The holiday season is upon us! Although it started off as an American tradition, Thanksgiving has since been molded to fit every family’s traditions and beliefs. My family in particular is a Hispanic melting pot: I am half Dominican, Half Chilean, with my extended family members being from Spain and Puerto Rico. With that said, my heritage brings some common traditions, and some modifications to others. So just sit back, relax, and let me take you through a day in the life of a Hispanic Thanksgiving!
It all starts off in the morning. For as long as I can remember, I have woken up bright and early to sit on the couch and watch the Macy’s Thanksgiving Day Parade. After that’s done, the children would go off and play, the men watch their football game, and the women would begin the cooking. My memories of sitting in the kitchen with my mom, aunts, and grandma are filled with happiness, even if the conversations were about what happen on the latest novela. One of my fondest memories was watching my 89 year old grandmother carry a huge turkey by herself to prep and yell at anyone that even thought of helping her. When others put stuffing into their turkeys, my family will put moro, or rice and beans, instead. Don’t judge it until you have it – it is life changing! We keep the rest of the dinner very basic, sometimes throwing in some tostones because why not? Now it’s time for dinner.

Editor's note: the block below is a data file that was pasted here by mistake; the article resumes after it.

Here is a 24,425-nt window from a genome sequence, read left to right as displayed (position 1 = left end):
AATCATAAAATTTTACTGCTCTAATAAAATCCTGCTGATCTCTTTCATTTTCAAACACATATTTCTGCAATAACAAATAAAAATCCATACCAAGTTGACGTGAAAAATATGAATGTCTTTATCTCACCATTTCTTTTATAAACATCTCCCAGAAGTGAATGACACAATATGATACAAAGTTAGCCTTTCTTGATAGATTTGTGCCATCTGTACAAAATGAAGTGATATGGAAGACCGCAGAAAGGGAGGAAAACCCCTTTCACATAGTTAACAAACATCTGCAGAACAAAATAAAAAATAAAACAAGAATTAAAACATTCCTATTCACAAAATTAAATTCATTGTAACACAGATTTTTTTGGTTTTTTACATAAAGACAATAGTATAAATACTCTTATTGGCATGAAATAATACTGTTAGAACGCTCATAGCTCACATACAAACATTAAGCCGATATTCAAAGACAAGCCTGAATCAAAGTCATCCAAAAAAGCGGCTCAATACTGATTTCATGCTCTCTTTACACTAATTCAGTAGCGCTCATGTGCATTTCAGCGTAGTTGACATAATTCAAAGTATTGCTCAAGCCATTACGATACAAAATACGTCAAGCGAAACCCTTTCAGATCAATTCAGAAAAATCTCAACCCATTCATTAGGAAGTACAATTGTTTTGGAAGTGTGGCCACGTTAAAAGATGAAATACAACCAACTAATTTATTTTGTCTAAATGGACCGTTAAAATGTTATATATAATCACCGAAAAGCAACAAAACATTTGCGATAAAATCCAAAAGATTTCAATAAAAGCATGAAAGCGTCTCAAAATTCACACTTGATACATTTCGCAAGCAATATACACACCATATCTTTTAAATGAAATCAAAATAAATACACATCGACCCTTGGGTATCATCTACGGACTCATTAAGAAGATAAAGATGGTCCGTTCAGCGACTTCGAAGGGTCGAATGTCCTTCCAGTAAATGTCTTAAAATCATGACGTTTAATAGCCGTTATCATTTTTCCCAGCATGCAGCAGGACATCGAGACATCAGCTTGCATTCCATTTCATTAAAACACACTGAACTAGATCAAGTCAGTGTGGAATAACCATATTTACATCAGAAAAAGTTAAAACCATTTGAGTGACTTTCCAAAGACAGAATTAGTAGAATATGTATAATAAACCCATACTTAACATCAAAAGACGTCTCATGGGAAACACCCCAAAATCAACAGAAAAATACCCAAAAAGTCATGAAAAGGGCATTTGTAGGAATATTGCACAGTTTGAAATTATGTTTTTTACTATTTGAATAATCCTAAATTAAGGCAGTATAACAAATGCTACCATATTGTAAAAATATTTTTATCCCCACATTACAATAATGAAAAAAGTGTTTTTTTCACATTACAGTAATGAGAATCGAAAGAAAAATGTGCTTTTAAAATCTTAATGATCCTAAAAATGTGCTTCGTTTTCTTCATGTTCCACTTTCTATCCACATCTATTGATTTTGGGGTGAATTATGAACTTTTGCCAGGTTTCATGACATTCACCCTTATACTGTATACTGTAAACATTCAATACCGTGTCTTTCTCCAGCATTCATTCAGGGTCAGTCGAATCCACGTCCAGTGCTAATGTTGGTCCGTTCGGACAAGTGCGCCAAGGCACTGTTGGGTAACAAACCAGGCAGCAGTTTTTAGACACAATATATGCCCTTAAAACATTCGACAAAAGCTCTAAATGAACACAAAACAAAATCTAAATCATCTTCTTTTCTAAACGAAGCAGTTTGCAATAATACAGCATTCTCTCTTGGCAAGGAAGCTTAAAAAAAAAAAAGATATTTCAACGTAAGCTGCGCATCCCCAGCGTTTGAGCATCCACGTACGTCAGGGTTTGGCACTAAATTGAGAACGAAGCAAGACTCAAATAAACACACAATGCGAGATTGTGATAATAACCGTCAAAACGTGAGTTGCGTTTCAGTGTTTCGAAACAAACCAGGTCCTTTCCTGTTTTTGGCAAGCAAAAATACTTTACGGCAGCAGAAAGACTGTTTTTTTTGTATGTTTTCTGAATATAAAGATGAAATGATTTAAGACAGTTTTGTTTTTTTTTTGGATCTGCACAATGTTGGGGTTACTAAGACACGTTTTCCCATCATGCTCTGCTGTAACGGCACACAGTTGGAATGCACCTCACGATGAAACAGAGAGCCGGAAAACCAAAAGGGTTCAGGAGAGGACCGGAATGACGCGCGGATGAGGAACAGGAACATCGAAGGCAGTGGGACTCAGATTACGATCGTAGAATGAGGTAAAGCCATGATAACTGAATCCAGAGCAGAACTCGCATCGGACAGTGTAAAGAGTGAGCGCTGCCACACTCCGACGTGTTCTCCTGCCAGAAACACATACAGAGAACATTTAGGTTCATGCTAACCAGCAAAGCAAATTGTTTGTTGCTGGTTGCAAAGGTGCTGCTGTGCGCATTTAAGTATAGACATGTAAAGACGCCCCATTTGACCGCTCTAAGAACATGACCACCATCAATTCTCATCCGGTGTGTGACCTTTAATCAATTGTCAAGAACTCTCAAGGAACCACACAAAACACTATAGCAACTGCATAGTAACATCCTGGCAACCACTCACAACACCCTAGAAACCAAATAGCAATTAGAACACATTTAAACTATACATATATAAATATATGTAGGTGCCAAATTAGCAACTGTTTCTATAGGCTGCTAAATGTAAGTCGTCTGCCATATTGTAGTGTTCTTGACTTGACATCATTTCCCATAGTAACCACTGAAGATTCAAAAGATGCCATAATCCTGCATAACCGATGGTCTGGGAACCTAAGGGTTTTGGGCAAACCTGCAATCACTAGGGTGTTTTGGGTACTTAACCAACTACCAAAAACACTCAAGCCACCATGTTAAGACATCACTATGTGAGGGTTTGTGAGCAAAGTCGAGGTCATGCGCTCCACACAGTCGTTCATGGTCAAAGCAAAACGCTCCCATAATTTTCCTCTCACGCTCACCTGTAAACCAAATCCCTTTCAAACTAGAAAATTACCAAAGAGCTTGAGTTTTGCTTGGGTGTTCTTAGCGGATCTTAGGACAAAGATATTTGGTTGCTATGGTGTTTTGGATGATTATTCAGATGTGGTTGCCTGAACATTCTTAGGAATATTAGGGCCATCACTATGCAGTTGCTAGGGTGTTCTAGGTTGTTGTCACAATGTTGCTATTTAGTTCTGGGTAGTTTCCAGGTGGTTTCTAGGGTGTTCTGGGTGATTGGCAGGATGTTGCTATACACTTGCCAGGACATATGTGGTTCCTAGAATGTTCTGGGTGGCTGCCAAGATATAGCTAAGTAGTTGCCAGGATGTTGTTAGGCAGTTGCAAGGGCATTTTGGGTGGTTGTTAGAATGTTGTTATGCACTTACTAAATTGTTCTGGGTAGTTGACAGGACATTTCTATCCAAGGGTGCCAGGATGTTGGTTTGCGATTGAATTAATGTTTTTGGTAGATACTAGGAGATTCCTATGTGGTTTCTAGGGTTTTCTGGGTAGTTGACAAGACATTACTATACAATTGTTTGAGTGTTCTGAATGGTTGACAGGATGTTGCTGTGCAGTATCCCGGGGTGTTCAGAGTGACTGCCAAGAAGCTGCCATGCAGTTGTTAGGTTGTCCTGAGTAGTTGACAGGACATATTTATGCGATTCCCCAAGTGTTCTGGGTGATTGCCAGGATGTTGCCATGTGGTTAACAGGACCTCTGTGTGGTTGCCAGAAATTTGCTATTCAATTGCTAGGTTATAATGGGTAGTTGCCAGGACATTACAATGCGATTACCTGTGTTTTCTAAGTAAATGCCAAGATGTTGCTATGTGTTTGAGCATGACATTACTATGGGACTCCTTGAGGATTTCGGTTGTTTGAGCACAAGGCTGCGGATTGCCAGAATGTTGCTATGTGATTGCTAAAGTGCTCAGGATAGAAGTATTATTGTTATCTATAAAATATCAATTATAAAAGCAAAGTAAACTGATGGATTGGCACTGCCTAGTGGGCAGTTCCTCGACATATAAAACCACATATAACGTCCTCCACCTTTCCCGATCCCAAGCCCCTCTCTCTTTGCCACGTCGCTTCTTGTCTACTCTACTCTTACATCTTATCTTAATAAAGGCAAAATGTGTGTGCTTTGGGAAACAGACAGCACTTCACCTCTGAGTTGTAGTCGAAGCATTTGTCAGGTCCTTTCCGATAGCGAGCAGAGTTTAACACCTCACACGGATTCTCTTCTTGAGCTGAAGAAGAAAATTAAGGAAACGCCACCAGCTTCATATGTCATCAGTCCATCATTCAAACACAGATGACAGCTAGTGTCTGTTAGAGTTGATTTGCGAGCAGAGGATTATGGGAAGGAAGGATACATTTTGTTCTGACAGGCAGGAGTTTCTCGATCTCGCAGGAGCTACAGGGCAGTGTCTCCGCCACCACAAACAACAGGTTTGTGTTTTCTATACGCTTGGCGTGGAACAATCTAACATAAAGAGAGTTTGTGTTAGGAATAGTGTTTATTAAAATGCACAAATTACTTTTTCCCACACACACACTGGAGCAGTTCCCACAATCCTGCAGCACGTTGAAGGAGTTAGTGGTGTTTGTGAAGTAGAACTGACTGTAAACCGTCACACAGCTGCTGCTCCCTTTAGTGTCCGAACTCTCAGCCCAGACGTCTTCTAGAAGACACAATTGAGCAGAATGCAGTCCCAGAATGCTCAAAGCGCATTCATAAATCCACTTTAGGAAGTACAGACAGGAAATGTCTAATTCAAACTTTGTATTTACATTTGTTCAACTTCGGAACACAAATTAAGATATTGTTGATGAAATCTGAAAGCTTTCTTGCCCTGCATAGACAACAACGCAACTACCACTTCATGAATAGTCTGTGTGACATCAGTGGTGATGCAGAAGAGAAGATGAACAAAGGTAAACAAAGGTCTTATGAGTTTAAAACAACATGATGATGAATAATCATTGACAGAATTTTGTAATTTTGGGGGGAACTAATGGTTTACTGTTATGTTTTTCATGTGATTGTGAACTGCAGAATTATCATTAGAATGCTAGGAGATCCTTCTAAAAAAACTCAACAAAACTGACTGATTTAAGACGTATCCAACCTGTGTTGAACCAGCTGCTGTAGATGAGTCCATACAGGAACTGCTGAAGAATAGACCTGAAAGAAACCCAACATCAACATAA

One tradition that I enjoy is having photos of our deceased family member nearby the table. It’s not like we make a place at the table for them, but a nice end table suffices. It may sound a bit morbid, but for me, it just makes the entire dinner more intimate knowing that our family is watching over us. After a quick prayer, we all dig in to dinner, and so begins the loud conversations across the table. Most of the time, it’s an older aunt or grandma criticizing the younger grandkids about why they’re not married or have children yet. I can speak as a 27-year-old, it doesn’t end. Once dinner is over, THAT’S when the real party starts!
Out comes out the liquor bottles and in goes someone’s iPod fueled with salsa and bachata music to last us the entire night. This is where we truly come together as a family: through dancing and laughter. With everyone leading busy lives in different parts of the U.S., it’s nice to come together even just for a few days. Although some of my traditions are unconventional, I wouldn’t change them for anything in the world.
No matter how you spend it, Happy Thanksgiving, or as my family would say, Feliz Dia de Gracias, from all of us here at VCNY Home!
Do you have any out of the ordinary traditions in your home that you do? Can anyone relate to my crazy family? Let us know in the comments below!
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